The “No. 1” always wore custom-made suits. Back in 1948, tinsmith Friedrich Weber spent two months clothing the first Porsche. The original apparel didn’t last very long, however, for the roadster not only changed hands many times over the years. It was damaged and repaired, modernized and converted. Its attire kept changing but its identity remained the same. It was shaped by history. Yet its essence remains inviolable.
The original condition of the “No. 1” Roadster is lost and can no longer be restored. But its custom-made suit has been reconceived in something very close to the original form and reproduced using the same materials and techniques. This painstaking, manual labor of love, however, couldn’t be completed overnight. In their efforts to create a copy of the 1948 roadster body that’s true to the original in every detail and dimension, experts from the Porsche Museum first made a 3-D scan of the existing vehicle. A computer then superimposed these virtual results onto the design drawings from 1948, which had been scanned as well. This revealed a number of deviations. Step by step, the radii from a fixed point were modified to match the original form. Archive staff members consulted all the original photos available, studied drawings, and analyzed journals. Finally, a computer-assisted milling machine carved out a life-size model of the car from a block of rigid foam.
When placed next to the car from 1948, some significant differences are evident. The original roadster’s body tapered more to the rear. Its front had a more pronounced nose. The original one-part rear lid, which folded at the back, extended from the passenger compartment to just over the rear bumper. It was later replaced on the roadster by a two-part construction with a lateral panel over the engine and a shorter hood over the rear storage space.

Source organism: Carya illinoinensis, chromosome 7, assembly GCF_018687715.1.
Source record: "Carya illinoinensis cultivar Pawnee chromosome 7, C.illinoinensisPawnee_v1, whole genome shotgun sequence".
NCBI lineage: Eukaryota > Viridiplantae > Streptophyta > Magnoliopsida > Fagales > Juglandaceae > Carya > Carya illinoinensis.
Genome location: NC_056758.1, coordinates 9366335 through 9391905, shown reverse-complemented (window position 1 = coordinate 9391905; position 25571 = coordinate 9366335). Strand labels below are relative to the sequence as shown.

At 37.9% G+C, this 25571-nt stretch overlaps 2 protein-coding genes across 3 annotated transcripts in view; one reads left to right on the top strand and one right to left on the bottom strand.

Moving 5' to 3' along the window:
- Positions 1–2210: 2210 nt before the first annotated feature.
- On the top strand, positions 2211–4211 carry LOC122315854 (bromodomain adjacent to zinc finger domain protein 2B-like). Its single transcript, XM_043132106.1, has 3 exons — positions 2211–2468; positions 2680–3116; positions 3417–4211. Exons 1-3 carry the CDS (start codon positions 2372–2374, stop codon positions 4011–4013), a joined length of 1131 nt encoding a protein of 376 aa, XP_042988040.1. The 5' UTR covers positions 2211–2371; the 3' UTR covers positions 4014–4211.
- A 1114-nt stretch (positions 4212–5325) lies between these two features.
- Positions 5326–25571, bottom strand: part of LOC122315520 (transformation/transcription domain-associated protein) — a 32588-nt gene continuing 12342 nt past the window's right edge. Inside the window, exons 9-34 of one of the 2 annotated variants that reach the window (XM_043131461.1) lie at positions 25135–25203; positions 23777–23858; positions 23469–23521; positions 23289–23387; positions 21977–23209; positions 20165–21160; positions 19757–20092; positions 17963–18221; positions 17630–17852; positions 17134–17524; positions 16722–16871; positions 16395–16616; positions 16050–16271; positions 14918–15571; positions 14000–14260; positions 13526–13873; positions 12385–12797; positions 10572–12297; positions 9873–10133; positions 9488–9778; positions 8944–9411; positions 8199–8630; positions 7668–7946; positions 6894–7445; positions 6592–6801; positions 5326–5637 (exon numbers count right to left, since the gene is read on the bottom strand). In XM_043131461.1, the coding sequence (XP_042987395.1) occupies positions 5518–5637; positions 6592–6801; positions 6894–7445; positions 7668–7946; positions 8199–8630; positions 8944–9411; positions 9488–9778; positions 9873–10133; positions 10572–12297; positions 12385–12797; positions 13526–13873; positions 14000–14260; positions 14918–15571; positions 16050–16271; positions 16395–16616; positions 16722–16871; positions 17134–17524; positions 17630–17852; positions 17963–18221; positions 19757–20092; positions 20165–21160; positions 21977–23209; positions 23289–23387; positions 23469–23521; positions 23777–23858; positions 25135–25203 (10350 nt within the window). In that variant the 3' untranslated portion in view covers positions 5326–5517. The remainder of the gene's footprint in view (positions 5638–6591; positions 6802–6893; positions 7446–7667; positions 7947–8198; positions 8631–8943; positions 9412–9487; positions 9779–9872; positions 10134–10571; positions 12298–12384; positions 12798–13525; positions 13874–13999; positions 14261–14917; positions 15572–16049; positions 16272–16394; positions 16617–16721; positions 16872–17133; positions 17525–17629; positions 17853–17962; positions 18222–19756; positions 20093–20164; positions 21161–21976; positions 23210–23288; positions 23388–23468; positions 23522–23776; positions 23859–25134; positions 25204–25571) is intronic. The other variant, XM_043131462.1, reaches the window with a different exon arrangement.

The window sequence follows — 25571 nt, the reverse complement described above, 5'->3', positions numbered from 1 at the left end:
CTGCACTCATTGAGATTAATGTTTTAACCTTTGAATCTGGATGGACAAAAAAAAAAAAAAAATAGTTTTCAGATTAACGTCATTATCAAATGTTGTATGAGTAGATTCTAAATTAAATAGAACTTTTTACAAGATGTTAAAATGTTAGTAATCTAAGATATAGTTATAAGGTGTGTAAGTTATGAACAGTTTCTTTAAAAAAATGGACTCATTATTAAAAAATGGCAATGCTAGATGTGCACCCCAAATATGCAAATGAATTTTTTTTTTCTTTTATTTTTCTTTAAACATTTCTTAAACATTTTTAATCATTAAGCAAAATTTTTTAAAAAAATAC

With the help of original wooden gauges, a replica of the original “No. 1” car body finally took shape—similar to the way in which the original aluminum body was made seventy years ago. In 1948 its metal sheeting was bent, pulled, and pushed using hand tools. This same meticulous attention to detail extended to formulating the color for the replica’s paint job. The original car had been painted over a number of times, so samples were taken from under the dashboard and analyzed in order to reproduce the original shade as closely as possible. Period fittings with dials adapted exactly to their original counterparts flank the steering column. Even the mats are knotted in the same way they were seventy years ago. The only thing the replica can’t do is drive. An engine won’t be placed into its mesh frame, and its rear axle consists of a simple pipe. The front axle—including the steering system and wheel—was taken from a Volkswagen Beetle, as with the original.
It took eight months to complete this new, custom-made classic suit—for a show car whose significance for Porsche isn’t merely historical; it’s highly symbolic. Its lines, driving dynamics, and lightweight construction constitute the core of the sports car brand. And this Porsche 356 “No. 1” Show Car recently set off on a trip around the world.
As part of the “70 Years of Porsche Sports Cars” anniversary, the Porsche Museum is sending the 356 “No. 1” Roadster around the world. Here are some of the stops:
• June 8 Stuttgart-Zuffenhausen, Germany: Porsche Museum ceremony
• July 12–15 Goodwood, United Kingdom: Festival of Speed
• August 18–26 Pebble Beach, US: Monterey Car Week
• September 8–9 Vancouver, Canada: Luxury & Supercar Weekend
• September 27–30 Laguna Seca, USA: Porsche Rennsport Reunion
The 356 “No. 1” Show Car will also tour the world, including the following locations:
• Until May 31 Berlin, Germany: DRIVE exhibition, Volkswagen Group Forum
• June 9–10 Johannesburg, South Africa: Kyalami racetrack, Sportscar Together Day
• Mid-July through September Stuttgart-Zuffenhausen, Germany: Porsche Museum exhibition
• November 15–25 Guangzhou, China: Guangzhou International Motor Show
Text first published in the Porsche customer magazine Christophorus, No. 386